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Aurora Institute

8 Ways To Encourage Soft Skills (Core Dispositions) in our Children

CompetencyWorks Blog

Author(s): Tracy Clark

Issue(s): Issues in Practice, Rethink Instruction, Activate Student Agency

This post originally appeared at Getting Smart on August 29, 2015.

In this post on soft skills I asked the question: What do we want our kids to be like? When it comes down to it, we parents want more than exemplary test scores and gold stars on papers, we want what will last. We want the kinds of character traits our kids will rely on to pull them through when we aren’t around, like optimism or grit. We want something at the core of who they are that will help them make the right decision when nobody’s looking: integrity. We want them to try one more time when they are ready to give up: perseverance. We want that irreplaceable feeling inside that grins from ear to ear when they accomplish something awesome without taking shortcuts or using cheat codes that only comes from intrinsic motivation and pride in their own efforts. We want them to see through the eyes of others and help those in need, feeling compassion and empathy.


It’s so fluffy!

Parents and teachers alike agree this kind of personal growth and development matters, but these qualities still seem intangible, subjective, and hard to see and measure. I mean, what does (insert soft skill) look like? The very term ‘soft skills’ sounds pretty fluffy and doesn’t command the sense of importance it deserves.  So how might we, as parents, highlight and nurture these core dispositions in our children?

Here are 8 ways to Encourage Soft Skills (Core Dispositions) in Our Children:


1. Give Clear & Authentic Feedback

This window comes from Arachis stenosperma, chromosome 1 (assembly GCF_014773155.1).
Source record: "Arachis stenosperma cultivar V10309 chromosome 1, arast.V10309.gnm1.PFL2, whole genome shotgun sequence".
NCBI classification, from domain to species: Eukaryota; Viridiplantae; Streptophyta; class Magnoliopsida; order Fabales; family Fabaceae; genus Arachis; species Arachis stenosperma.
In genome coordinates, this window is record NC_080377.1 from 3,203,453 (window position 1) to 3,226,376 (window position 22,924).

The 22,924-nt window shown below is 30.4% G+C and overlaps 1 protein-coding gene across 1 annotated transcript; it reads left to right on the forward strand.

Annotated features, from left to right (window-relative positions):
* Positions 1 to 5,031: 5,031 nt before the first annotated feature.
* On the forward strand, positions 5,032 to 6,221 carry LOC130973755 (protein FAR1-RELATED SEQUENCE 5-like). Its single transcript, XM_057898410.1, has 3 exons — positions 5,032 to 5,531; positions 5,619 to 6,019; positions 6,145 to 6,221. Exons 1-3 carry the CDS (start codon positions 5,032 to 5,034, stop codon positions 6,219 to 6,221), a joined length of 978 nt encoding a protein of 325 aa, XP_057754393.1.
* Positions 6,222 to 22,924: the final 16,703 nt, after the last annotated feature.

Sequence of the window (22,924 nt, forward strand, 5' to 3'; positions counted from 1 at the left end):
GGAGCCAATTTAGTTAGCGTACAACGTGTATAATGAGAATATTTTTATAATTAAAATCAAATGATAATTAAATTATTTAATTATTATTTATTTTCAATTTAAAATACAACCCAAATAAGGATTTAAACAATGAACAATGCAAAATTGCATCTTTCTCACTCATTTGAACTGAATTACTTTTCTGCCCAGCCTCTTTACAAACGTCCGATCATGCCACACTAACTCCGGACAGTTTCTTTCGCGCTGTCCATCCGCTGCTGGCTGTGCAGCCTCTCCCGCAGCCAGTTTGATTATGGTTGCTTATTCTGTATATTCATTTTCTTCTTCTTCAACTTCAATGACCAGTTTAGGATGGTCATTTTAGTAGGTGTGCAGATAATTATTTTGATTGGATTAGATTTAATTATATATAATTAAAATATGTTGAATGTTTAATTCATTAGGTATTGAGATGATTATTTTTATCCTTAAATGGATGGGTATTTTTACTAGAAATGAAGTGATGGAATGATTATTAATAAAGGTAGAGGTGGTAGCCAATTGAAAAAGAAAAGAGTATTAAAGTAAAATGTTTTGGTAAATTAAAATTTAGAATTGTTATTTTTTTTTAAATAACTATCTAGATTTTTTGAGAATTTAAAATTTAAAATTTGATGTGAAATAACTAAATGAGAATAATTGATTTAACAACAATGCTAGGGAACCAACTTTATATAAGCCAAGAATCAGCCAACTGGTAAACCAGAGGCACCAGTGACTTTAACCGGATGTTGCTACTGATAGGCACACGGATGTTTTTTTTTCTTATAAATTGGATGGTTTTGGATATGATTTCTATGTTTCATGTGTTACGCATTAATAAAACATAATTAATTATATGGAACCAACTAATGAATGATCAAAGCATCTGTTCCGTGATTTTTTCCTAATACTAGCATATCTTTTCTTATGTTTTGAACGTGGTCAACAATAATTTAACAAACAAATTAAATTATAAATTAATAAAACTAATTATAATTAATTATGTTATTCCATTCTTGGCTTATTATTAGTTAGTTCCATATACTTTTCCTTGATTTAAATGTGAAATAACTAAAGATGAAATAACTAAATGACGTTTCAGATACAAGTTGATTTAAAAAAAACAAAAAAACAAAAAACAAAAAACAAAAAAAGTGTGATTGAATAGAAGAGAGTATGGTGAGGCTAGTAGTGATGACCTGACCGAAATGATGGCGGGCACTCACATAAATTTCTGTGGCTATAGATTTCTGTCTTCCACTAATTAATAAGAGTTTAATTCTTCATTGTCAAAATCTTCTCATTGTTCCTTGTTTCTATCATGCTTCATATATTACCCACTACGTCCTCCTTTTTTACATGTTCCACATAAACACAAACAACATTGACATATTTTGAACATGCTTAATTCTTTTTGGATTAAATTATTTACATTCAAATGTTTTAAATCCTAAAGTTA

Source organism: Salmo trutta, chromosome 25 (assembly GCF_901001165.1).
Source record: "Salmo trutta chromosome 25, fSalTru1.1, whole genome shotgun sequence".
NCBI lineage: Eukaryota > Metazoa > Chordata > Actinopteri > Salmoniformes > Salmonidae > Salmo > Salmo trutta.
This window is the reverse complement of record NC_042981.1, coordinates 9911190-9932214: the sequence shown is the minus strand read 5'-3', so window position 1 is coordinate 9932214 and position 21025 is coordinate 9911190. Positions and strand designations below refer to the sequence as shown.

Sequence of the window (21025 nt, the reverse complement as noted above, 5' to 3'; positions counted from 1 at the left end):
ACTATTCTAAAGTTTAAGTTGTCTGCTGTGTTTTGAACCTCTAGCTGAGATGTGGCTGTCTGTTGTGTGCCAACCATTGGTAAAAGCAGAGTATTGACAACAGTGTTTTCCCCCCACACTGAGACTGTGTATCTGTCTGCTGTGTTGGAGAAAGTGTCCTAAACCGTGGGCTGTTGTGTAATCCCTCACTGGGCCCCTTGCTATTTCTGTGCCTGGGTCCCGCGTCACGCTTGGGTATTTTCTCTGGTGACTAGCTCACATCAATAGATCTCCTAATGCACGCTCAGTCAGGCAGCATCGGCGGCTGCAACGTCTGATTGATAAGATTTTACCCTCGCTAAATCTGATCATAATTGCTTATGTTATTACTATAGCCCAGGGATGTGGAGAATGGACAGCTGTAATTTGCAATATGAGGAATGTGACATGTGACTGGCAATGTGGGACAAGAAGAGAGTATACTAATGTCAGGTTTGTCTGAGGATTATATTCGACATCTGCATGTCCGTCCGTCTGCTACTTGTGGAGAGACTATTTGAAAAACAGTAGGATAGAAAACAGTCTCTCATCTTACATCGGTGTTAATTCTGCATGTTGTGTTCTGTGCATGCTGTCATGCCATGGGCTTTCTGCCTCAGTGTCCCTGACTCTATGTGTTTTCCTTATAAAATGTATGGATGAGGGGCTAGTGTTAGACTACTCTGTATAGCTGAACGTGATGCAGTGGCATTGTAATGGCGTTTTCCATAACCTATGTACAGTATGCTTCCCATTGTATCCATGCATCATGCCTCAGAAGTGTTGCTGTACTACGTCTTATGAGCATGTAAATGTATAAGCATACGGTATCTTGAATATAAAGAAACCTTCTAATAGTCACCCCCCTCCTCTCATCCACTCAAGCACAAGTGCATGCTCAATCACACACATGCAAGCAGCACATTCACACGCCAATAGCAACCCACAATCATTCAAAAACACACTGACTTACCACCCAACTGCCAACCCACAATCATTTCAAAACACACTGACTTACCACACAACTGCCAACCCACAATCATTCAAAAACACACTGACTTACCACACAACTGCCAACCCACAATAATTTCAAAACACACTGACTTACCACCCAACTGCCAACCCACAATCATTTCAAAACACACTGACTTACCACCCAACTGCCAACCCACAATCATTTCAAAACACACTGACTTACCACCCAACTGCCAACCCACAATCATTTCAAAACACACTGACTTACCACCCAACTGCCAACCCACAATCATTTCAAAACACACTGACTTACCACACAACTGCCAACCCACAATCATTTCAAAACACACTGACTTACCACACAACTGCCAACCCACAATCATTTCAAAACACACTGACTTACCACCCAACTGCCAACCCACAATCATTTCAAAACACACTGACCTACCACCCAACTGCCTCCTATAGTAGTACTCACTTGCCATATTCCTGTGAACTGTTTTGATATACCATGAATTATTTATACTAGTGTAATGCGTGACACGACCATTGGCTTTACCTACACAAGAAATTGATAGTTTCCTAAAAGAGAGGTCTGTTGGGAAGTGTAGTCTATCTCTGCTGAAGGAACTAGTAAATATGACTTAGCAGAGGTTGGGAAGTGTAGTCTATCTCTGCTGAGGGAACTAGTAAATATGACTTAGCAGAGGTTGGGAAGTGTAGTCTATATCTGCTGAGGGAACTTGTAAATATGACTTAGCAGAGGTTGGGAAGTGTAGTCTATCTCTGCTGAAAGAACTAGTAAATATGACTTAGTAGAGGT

In lieu of being a “praise junkie” spouting a steady stream of “good job” and “you’re so smart,” provide clear, authentic feedback to your children. Ask yourself what, specifically, was it about her performance or behavior that was so notable? Highlight the effort by saying, “you worked hard.”

Carol Dweck, author of Mindset: The New Psychology of Success says it best, “Becoming is better than being.”


2. Notice & Name Qualities You Want To Encourage

Core dispositions, like empathy, can be hard to quantify and challenging for our children to wrap their minds around when they are treated like vocabulary words to memorize and magically embody.

When parents and children intentionally and consistently notice and name what these qualities look like, sound like, act like in daily life we help both our children and ourselves nurture and model what we hope to see.

Invite your children into the conversation about what core dispositions you both hope to develop. Then we must have eyes for empathy, perseverance, positive attitudes and that which we are striving for. Characters in the story we are reading, or in the movie we are watching, small moments of joy, or intense moments of hardship, can each play a role in shaping who our children become.

Try this sentence stem: The way you _____ shows you _____.

“The way you went after the ball even after you tripped shows you persevere.”

Or this one: Empathy looks like….

“Empathy looks like when Peeta burned the bread so he could throw it to Katniss even though he knew he would get in trouble.”


3. Ask What They Think vs. Quizzing About What They “Know”

What message do we, as parents, send when we only applaud what our kids already know? How do they get to that knowing anyway if they have no safe place to try and think and guess and experiment?

Let’s show our kids it is their thinking we value. Simple patterns of conversation or Thinking Routines such as, “What makes you say that?” provide opportunities for us to go beyond facts and mere recall with our children and get to what is really going on in their minds.

I want my kiddo to be a thinker not just an honors student (someone remind me I said this when he gets to high school).


4. Serve Others

“The cost of leadership is self-interest,” says author Simon Sinek in his book, Leaders Eat Last. Leadership is giving of your time and energy and expecting nothing in return.

Sinek goes on to explain the biological reasons why helping others makes humans “happy” (spoiler alert: oxytocin). And guess what? The more you do the more you want to do.

How do we nurture unselfish hearts in our children and build leaders? Serve others, especially when it isn’t convenient. It is going to cost us something. Remember that is the point.